Dominique Strauss-Kahn’s unexpected departure as managing director of the International Monetary Fund, or IMF, has created a vacancy for a new chief to lead the foremost international financial institution. But this opening has stirred up controversy over whether Strauss-Kahn’s replacement should be from a developed country or from an emerging or developing country. It’s no secret that many emerging and developing economies would like to see a new managing director from their part of the world, but the next director should be chosen based on who’s best for the job—not from what part of the world they’re from.
Developed and emerging markets alike need to see the value of a merit-based appointment for the new managing director. The European stronghold of the position has been criticized. The chief of the IMF has never hailed from a developing country, and in its more than six decades of existence, the managing director has also never been a woman. It’s not about nationality, gender, or regional representation, however. It’s about who’s the best qualified for the job.
Friday’s nomination deadline left two official candidates in the running: French Minister for the Economy, Industry and Employment Christine Lagarde and Mexican Central Bank Governor Agustin Carstens. Neither has received an official endorsement from emerging and developing economies collectively.
Agustin Carstens, who is campaigning on the foundation of an open and merit-based election, was thought to be the champion of emerging and developing economies in the election process. He has served as finance minister for Mexico as well as deputy managing director for the IMF, which can dilute any claim of him being underqualified for the top position.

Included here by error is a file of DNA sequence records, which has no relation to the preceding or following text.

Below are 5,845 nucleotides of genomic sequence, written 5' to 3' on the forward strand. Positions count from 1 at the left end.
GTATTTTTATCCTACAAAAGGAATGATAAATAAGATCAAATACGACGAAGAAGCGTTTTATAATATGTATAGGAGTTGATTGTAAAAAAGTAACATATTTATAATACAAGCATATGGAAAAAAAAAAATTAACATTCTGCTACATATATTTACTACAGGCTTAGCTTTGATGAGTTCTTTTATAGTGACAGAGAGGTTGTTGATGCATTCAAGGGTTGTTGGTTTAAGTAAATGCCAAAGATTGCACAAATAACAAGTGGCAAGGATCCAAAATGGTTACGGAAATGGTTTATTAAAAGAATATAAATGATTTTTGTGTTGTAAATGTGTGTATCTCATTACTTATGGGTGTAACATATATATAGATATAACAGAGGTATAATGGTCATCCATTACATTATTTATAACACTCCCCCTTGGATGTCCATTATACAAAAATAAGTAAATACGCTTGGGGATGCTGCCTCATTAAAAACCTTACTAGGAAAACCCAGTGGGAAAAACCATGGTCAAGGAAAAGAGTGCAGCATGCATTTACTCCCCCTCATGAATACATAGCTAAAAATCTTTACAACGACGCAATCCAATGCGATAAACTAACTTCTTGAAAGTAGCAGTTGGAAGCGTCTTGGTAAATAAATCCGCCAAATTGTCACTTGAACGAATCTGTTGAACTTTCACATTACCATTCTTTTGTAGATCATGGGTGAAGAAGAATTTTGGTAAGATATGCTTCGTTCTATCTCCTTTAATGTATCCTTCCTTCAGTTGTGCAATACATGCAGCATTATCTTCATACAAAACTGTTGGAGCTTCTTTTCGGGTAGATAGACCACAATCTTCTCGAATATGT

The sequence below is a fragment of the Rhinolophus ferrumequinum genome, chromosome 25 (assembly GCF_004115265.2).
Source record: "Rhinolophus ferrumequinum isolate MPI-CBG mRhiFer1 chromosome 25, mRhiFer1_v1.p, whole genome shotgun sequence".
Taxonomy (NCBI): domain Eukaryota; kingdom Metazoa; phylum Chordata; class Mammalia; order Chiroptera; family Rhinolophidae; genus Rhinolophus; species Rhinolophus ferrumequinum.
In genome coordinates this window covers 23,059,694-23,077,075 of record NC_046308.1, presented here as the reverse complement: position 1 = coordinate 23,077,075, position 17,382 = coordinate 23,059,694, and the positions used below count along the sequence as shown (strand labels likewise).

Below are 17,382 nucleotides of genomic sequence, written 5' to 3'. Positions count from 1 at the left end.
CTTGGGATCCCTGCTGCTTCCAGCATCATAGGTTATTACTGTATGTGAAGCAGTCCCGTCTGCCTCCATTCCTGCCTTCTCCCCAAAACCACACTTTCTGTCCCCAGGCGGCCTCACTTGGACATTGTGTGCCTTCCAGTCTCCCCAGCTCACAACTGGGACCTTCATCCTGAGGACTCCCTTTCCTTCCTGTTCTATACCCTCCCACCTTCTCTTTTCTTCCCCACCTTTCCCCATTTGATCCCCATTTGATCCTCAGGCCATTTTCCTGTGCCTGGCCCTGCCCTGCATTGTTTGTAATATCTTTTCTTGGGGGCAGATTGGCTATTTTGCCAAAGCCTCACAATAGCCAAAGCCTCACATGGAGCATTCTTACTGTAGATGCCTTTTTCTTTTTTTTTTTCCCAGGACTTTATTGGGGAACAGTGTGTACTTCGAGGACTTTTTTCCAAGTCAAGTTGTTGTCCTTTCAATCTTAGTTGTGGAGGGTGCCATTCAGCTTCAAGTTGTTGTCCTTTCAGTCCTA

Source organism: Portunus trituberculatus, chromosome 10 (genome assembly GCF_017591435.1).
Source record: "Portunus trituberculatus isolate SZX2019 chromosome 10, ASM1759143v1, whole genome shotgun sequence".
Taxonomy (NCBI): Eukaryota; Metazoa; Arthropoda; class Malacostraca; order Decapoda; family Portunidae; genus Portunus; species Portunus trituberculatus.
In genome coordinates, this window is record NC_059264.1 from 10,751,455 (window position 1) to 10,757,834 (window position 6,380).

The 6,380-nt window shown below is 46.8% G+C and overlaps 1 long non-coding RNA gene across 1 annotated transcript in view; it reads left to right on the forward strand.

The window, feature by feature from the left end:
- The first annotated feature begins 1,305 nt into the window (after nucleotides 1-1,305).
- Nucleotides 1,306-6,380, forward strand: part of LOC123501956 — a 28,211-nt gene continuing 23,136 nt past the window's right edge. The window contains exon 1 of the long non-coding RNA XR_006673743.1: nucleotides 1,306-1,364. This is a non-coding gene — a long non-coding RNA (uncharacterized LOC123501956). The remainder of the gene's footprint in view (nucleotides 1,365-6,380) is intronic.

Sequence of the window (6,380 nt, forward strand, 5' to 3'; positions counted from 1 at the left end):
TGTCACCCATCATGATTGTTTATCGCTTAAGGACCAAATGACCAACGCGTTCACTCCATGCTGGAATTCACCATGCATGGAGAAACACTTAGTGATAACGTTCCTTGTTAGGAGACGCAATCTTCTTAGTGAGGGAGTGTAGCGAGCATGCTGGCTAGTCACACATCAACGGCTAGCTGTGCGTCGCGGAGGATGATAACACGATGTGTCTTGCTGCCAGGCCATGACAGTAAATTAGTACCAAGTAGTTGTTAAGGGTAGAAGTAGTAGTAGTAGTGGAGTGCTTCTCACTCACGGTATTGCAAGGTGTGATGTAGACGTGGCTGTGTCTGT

But he is fighting an uphill battle. European Union giants France, Germany, and the United Kingdom have all rallied behind Lagarde, who has become the front-runner for the position. Lagarde supports an increase in the presence of emerging economies within the organization. She may be well positioned to back the types of progressive policies—including an emphasis on global job creation and the use of capital controls when necessary—that resonate with emerging and developing countries. This could be one of the reasons why these countries haven’t officially pledged their allegiance to Carstens.
Emerging and developing countries have come under sharp criticism from the media and political commentators for their “lack of coordination” in identifying a candidate to represent their interests. But several names of possible contenders from emerging and developing countries were floating around: South African Planning Minister Trevor Manuel; Singaporean Finance Minister Tharman Shanmugaratnam; Deputy Chairman of India’s planning commission Montek Singh Ahluwalia; and former Turkish Economy Minister Kemal Dervis. Kazakhstani National Bank Chairman Grigory Marchenko withdrew his bid just before Friday’s nomination deadline.
Prompted by the Group of 20, the IMF recognizes the need to reform its governance structure to account for emerging market economies’ growth. Developing and emerging economies are set to account for roughly 60 percent of world GDP by 2030. While advanced economies are seeing sluggish growth, Brazil, India, and China saw their gross domestic product grow by an estimated 7.5 percent, 10.4 percent, and 10.3 percent respectively in 2010. Emerging and developing economies have been given larger voting rights and low-income countries a bigger voice in the IMF. A managing director from a developing or emerging country would be icing on the cake.
But this should be muted in the election process. The June 30 selection deadline should be based on merit as well as each candidate’s plans for the future of the IMF. A transparent selection will make the process more legitimate and enable effective leadership.
Isha Vij is a Research Assistant at American Progress.